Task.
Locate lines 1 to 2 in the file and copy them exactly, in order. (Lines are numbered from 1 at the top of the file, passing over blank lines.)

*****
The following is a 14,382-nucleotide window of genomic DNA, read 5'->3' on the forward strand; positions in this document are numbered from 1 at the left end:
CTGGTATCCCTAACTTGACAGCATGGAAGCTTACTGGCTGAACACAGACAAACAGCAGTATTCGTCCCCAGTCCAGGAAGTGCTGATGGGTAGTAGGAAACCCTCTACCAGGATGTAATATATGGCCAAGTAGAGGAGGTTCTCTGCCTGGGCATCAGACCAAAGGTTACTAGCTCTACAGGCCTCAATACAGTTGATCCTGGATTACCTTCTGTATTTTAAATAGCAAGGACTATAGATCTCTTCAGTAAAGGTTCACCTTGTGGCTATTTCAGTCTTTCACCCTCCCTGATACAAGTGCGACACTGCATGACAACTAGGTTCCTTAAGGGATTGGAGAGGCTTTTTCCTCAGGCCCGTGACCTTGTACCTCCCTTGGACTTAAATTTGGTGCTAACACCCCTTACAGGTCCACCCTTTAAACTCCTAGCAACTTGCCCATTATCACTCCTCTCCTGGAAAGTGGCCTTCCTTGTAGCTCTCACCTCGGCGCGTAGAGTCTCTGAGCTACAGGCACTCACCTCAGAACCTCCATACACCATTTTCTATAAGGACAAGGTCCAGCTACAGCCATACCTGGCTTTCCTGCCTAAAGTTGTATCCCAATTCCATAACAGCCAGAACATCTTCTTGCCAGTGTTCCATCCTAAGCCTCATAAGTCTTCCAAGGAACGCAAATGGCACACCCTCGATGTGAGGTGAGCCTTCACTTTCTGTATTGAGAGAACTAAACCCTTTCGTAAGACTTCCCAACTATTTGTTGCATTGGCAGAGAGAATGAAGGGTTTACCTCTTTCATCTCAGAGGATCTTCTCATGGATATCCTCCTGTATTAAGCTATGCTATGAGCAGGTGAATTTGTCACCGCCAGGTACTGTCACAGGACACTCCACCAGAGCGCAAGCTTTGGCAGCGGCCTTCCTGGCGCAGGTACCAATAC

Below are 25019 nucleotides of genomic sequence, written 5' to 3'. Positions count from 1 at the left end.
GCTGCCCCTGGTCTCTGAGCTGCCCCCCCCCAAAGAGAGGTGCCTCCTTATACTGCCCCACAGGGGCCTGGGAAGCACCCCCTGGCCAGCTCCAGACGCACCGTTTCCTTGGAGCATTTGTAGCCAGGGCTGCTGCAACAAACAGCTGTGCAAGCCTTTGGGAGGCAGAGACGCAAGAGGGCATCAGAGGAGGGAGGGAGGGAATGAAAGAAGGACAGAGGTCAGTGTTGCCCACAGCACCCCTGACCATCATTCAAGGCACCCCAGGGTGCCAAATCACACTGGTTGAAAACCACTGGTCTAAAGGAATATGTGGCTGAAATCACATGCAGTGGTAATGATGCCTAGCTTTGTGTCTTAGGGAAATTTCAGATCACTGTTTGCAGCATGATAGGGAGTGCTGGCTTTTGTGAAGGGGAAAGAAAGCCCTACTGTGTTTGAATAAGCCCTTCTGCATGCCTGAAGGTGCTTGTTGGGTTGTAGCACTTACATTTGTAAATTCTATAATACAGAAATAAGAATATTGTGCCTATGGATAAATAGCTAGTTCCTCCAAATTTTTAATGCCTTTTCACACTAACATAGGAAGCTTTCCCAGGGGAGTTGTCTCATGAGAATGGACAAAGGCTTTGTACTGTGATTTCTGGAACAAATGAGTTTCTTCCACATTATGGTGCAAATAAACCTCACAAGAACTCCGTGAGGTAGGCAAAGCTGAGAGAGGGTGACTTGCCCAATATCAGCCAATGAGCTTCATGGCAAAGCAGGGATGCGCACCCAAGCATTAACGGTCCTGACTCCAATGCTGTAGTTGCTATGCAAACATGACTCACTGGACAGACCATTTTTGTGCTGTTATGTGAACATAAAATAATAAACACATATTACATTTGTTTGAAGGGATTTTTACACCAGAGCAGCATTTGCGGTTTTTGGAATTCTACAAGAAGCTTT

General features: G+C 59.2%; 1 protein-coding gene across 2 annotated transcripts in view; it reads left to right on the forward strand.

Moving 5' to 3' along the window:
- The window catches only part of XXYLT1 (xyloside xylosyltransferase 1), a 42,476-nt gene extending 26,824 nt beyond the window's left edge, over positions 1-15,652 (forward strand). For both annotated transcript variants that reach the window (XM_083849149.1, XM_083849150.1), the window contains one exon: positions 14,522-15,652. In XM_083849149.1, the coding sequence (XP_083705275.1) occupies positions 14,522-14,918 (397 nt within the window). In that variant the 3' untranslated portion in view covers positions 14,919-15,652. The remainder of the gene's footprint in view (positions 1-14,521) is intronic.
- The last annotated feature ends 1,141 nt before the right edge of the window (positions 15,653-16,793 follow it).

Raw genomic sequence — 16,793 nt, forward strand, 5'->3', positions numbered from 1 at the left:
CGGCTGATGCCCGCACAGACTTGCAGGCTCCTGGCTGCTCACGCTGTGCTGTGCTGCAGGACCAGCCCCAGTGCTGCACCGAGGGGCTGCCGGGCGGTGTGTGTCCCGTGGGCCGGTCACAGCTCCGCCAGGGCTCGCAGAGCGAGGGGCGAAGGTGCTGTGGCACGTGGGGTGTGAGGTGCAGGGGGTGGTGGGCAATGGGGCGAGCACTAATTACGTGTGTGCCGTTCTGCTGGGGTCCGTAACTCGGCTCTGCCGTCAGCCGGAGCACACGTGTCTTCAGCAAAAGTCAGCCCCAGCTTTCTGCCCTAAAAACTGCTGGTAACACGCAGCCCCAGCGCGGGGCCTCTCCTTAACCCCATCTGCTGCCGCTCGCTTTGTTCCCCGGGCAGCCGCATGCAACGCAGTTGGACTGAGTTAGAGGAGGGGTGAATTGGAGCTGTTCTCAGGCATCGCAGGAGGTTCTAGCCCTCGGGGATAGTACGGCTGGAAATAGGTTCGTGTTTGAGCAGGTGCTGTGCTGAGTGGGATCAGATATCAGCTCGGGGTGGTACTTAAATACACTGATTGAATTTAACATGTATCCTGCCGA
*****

The following is a 14,382-nucleotide window of genomic DNA, read 5'->3' on the forward strand; positions in this document are numbered from 1 at the left end:
CTGGTATCCCTAACTTGACAGCATGGAAGCTTACTGGCTGAACACAGACAAACAGCAGTATTCGTCCCCAGTCCAGGAAGTGCTGATGGGTAGTAGGAAACCCTCTACCAGGATGTAATATATGGCCAAGTAGAGGAGGTTCTCTGCCTGGGCATCAGACCAAAGGTTACTAGCTCTACAGGCCTCAATACAGTTGATCCTGGATTACCTTCTGTATTTTAAATAGCAAGGACTATAGATCTCTTCAGTAAAGGTTCACCTTGTGGCTATTTCAGTCTTTCACCCTCCCTGATACAAGTGCGACACTGCATGACAACTAGGTTCCTTAAGGGATTGGAGAGGCTTTTTCCTCAGGCCCGTGACCTTGTACCTCCCTTGGACTTAAATTTGGTGCTAACACCCCTTACAGGTCCACCCTTTAAACTCCTAGCAACTTGCCCATTATCACTCCTCTCCTGGAAAGTGGCCTTCCTTGTAGCTCTCACCTCGGCGCGTAGAGTCTCTGAGCTACAGGCACTCACCTCAGAACCTCCATACACCATTTTCTATAAGGACAAGGTCCAGCTACAGCCATACCTGGCTTTCCTGCCTAAAGTTGTATCCCAATTCCATAACAGCCAGAACATCTTCTTGCCAGTGTTCCATCCTAAGCCTCATAAGTCTTCCAAGGAACGCAAATGGCACACCCTCGATGTGAGGTGAGCCTTCACTTTCTGTATTGAGAGAACTAAACCCTTTCGTAAGACTTCCCAACTATTTGTTGCATTGGCAGAGAGAATGAAGGGTTTACCTCTTTCATCTCAGAGGATCTTCTCATGGATATCCTCCTGTATTAAGCTATGCTATGAGCAGGTGAATTTGTCACCGCCAGGTACTGTCACAGGACACTCCACCAGAGCGCAAGCTTTGGCAGCGGCCTTCCTGGCGCAGGTACCAATAC